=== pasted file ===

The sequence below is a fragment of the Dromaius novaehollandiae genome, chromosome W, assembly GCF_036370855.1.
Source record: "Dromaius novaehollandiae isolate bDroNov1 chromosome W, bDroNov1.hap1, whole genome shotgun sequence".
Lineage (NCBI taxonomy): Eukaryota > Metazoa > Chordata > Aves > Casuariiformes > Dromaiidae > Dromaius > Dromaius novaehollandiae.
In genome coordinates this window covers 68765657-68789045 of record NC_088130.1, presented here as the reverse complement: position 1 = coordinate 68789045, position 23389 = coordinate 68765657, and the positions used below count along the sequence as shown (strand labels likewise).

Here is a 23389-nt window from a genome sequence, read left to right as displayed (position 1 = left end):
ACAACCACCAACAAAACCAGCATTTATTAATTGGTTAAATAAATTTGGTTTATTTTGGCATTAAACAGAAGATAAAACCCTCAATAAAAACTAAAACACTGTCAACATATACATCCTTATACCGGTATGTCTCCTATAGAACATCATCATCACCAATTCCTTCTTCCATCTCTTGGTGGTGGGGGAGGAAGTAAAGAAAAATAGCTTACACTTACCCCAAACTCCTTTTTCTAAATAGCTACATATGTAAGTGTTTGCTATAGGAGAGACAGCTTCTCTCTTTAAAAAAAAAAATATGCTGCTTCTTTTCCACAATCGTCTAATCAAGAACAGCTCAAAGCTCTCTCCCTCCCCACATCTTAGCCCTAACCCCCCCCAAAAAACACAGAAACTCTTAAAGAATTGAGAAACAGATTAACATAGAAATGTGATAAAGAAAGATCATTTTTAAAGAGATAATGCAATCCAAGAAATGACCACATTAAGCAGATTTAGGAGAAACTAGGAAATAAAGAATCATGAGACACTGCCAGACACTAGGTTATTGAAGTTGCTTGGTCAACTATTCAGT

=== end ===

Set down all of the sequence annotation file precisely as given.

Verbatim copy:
The sequence below is a fragment of the Dromaius novaehollandiae genome, chromosome W, assembly GCF_036370855.1.
Source record: "Dromaius novaehollandiae isolate bDroNov1 chromosome W, bDroNov1.hap1, whole genome shotgun sequence".
Lineage (NCBI taxonomy): Eukaryota > Metazoa > Chordata > Aves > Casuariiformes > Dromaiidae > Dromaius > Dromaius novaehollandiae.
In genome coordinates this window covers 68765657-68789045 of record NC_088130.1, presented here as the reverse complement: position 1 = coordinate 68789045, position 23389 = coordinate 68765657, and the positions used below count along the sequence as shown (strand labels likewise).

Here is a 23389-nt window from a genome sequence, read left to right as displayed (position 1 = left end):
ACAACCACCAACAAAACCAGCATTTATTAATTGGTTAAATAAATTTGGTTTATTTTGGCATTAAACAGAAGATAAAACCCTCAATAAAAACTAAAACACTGTCAACATATACATCCTTATACCGGTATGTCTCCTATAGAACATCATCATCACCAATTCCTTCTTCCATCTCTTGGTGGTGGGGGAGGAAGTAAAGAAAAATAGCTTACACTTACCCCAAACTCCTTTTTCTAAATAGCTACATATGTAAGTGTTTGCTATAGGAGAGACAGCTTCTCTCTTTAAAAAAAAAAATATGCTGCTTCTTTTCCACAATCGTCTAATCAAGAACAGCTCAAAGCTCTCTCCCTCCCCACATCTTAGCCCTAACCCCCCCCAAAAAACACAGAAACTCTTAAAGAATTGAGAAACAGATTAACATAGAAATGTGATAAAGAAAGATCATTTTTAAAGAGATAATGCAATCCAAGAAATGACCACATTAAGCAGATTTAGGAGAAACTAGGAAATAAAGAATCATGAGACACTGCCAGACACTAGGTTATTGAAGTTGCTTGGTCAACTATTCAGT